Looking at context, most problems and decisions for a small to medium enterprise (SME) fall into five levels. If we organize around the decisions and problems, we come up with a natural order of layers, not too many and not too few.

  • S-I – decisions and problems at hand, where variables are known, concrete, tangible.
  • S-II – decisions and problems of intention, related to quantity, quality and time. This is the land of supervision and coordination. These are short term variables (up to 12 months).
  • S-III – decisions and problems related to variables that fall along one specific critical path, or system. Intentions for system output are consistency and predictability. Goals and objectives up to 24 months.
  • S-IV – decisions and problems related to the existence of multiple systems (multiple critical paths) that must be integrated for total system throughput. Goals and objectives up to 60 months.
  • S-V – decisions and problems related to the enterprise in the context of its market (external system). Goals and objectives range from 5 years to 10 years.

It’s all about context related to decision making and problem solving. What is the level of decision making, what is the level of problem solving required? As the organization grows, it must meet those decisions and problems with the people who have the capability to make those decisions and solve those problems. The people in those positions must be able to bring value to the decision making and problem solving of the team one level of work below. And, that’s how many layers you need.

People Model

We continue to step our way through a short list of identified hallmarks of Agile through the lens of Levels of Work. Today, we move down the list to the people model.

  1. North star embodied across the organization.
  2. Network of empowered teams.
  3. Rapid decision making and learning cycles.
  4. Dynamic people model that ignites passion.
  5. Next generation enabling technology.

Dynamic people model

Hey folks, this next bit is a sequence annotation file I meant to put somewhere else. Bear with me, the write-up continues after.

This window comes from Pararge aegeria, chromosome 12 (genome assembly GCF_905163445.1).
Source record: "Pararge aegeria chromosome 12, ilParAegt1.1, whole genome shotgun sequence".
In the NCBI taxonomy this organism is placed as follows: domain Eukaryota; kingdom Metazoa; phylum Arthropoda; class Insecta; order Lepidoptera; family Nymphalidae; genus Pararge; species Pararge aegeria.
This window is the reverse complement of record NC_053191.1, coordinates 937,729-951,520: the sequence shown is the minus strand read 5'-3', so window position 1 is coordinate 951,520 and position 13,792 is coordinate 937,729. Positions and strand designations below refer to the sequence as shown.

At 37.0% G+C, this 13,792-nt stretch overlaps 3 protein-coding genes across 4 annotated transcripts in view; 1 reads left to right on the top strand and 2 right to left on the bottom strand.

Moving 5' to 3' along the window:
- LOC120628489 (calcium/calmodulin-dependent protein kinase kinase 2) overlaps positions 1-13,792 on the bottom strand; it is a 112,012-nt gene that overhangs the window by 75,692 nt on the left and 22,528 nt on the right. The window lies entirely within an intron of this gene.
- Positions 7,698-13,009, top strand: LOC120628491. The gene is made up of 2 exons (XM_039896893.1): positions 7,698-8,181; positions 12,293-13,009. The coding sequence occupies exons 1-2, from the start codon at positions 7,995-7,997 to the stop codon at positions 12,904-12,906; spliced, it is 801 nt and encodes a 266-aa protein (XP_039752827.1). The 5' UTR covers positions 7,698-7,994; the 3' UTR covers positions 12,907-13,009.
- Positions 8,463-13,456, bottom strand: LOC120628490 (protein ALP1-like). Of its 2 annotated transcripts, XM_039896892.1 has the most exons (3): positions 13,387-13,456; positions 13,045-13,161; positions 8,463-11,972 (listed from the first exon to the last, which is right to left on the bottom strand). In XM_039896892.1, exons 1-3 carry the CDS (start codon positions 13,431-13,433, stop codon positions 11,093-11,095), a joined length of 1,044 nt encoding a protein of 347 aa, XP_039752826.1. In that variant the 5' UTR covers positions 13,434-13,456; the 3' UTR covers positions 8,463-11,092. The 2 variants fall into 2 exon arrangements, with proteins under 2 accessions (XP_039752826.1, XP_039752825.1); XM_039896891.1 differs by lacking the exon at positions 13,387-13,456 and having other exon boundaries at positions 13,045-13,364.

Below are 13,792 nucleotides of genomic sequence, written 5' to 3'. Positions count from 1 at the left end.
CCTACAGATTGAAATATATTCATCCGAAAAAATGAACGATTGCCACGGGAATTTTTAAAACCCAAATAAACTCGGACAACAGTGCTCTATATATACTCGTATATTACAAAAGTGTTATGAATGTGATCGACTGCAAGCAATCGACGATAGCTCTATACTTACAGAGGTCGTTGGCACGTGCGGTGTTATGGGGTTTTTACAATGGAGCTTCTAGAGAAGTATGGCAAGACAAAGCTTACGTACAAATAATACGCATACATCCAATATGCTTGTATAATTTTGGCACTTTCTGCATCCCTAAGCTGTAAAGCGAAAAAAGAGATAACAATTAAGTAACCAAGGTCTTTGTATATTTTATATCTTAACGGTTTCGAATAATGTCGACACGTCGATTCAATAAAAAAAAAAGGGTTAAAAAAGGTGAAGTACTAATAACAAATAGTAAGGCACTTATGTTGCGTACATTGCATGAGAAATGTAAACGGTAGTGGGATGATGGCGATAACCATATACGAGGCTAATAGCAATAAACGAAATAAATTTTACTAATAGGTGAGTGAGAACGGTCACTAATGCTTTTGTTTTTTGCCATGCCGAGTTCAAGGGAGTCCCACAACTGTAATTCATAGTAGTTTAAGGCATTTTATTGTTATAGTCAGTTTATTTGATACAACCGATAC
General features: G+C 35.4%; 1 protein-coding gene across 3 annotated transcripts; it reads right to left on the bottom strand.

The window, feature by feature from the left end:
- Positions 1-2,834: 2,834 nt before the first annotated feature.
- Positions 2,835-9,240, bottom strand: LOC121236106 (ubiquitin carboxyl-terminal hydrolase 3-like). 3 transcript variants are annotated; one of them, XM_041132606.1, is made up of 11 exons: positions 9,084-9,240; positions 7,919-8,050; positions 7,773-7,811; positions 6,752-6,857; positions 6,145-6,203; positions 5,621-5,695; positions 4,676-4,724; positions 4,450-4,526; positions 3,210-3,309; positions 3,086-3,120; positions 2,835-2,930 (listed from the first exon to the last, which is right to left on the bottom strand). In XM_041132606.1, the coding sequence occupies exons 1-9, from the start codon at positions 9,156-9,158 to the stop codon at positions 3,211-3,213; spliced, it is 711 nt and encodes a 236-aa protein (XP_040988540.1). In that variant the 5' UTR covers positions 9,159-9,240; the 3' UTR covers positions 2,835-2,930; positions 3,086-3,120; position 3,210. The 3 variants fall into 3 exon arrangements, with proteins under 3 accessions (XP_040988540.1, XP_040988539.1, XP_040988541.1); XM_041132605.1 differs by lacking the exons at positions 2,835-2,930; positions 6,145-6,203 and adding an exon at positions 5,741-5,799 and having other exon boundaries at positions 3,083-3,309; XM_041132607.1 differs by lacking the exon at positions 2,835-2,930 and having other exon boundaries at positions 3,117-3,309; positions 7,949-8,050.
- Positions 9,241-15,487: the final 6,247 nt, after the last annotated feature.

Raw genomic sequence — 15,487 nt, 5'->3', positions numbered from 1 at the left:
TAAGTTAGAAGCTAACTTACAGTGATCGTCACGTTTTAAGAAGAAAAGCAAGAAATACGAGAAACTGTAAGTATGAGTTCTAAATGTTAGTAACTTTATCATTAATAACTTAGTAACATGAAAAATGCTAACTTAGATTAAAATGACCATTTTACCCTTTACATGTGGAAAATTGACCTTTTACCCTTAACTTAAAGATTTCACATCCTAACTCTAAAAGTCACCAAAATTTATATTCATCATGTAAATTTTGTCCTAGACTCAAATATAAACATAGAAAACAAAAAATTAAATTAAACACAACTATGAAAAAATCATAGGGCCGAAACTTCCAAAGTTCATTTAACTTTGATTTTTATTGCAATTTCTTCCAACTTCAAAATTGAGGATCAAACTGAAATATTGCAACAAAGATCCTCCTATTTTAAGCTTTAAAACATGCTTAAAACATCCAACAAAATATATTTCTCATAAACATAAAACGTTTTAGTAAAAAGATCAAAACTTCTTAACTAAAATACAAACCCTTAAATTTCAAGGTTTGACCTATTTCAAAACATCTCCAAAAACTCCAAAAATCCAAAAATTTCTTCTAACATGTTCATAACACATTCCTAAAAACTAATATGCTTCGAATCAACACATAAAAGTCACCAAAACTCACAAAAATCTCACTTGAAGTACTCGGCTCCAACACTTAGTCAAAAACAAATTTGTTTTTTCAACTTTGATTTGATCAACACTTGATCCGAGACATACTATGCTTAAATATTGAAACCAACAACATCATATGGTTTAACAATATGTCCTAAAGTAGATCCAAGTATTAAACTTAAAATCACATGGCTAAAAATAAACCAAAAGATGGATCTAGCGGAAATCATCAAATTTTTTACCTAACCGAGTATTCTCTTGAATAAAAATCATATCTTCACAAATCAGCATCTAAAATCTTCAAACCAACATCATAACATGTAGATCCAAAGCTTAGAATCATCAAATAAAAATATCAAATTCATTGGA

Levels of work identifies a robust framework where each role is defined by its level of decision making and problem solving. Effective decision making and problem solving at each level of work requires a concomitant level of cognitive capability.

In the transformation from analog to digital, there will be obsolete roles no longer needed and new roles created. As new roles are created, the organization has to identify the level of work in the new role and the corresponding cognitive capacity of the candidates for those roles. When people are challenged to work at or near their highest level of capability, in work they value, there is no need for motivational speakers to raise morale.

Most analog organizations define managerial roles as reporting relationships. In a digital organization, managerial roles shift from reporting relationships to a value stream, where managers are required to bring value to the problem solving and decision making of the team. This process brings alive the concept of “servant leadership.”

Rapid Decision Making

In my last post, we made two steps down a short list of hallmarks of Agile through the lens of Levels of Work. Today, we move down the list to rapid decision making.

  1. North star embodied across the organization.
  2. Network of empowered teams.
  3. Rapid decision making and learning cycles.
  4. Dynamic people model that ignites passion.
  5. Next generation enabling technology.

Rapid decision making and learning cycles
Technology is transforming analog organizations to digital organizations. Many decisions (made with incomplete, unknown or unknowable data) become calculations (complete and known data) according to defined algorithms. A decision is made in the context of incomplete information. A calculated adjustment is made in the context of complete data.

In the digital world, this data is captured in real time and is more transparent to more people in multiple functions. There will be no more waiting for a report from accounting. That data will be available in real time. And, with that accurate data available in real time, there is no need for a role that captures, collates and compiles the data, no need for a role to review the data. Analog roles slow things down.